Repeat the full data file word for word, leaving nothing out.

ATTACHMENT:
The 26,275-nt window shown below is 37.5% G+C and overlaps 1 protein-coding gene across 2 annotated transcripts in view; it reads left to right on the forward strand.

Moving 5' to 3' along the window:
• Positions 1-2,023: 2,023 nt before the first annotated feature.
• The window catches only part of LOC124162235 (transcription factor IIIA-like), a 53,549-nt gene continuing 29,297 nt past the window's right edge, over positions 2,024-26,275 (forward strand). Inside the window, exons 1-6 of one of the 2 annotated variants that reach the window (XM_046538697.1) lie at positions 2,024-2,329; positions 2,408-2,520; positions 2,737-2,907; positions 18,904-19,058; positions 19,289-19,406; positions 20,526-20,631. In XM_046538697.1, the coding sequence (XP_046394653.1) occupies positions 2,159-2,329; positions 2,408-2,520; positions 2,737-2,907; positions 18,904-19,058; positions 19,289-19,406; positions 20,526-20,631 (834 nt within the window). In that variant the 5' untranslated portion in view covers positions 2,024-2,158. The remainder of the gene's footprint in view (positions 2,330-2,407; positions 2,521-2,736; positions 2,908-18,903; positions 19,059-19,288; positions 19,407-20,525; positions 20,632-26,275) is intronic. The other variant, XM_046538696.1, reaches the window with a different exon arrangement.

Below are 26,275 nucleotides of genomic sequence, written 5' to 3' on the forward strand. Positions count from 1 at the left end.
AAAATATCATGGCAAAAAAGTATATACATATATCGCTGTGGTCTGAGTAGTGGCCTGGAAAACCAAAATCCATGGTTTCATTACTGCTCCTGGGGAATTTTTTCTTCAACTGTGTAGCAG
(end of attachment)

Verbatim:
The 26,275-nt window shown below is 37.5% G+C and overlaps 1 protein-coding gene across 2 annotated transcripts in view; it reads left to right on the forward strand.

Moving 5' to 3' along the window:
• Positions 1-2,023: 2,023 nt before the first annotated feature.
• The window catches only part of LOC124162235 (transcription factor IIIA-like), a 53,549-nt gene continuing 29,297 nt past the window's right edge, over positions 2,024-26,275 (forward strand). Inside the window, exons 1-6 of one of the 2 annotated variants that reach the window (XM_046538697.1) lie at positions 2,024-2,329; positions 2,408-2,520; positions 2,737-2,907; positions 18,904-19,058; positions 19,289-19,406; positions 20,526-20,631. In XM_046538697.1, the coding sequence (XP_046394653.1) occupies positions 2,159-2,329; positions 2,408-2,520; positions 2,737-2,907; positions 18,904-19,058; positions 19,289-19,406; positions 20,526-20,631 (834 nt within the window). In that variant the 5' untranslated portion in view covers positions 2,024-2,158. The remainder of the gene's footprint in view (positions 2,330-2,407; positions 2,521-2,736; positions 2,908-18,903; positions 19,059-19,288; positions 19,407-20,525; positions 20,632-26,275) is intronic. The other variant, XM_046538696.1, reaches the window with a different exon arrangement.

Below are 26,275 nucleotides of genomic sequence, written 5' to 3' on the forward strand. Positions count from 1 at the left end.
AAAATATCATGGCAAAAAAGTATATACATATATCGCTGTGGTCTGAGTAGTGGCCTGGAAAACCAAAATCCATGGTTTCATTACTGCTCCTGGGGAATTTTTTCTTCAACTGTGTAGCAG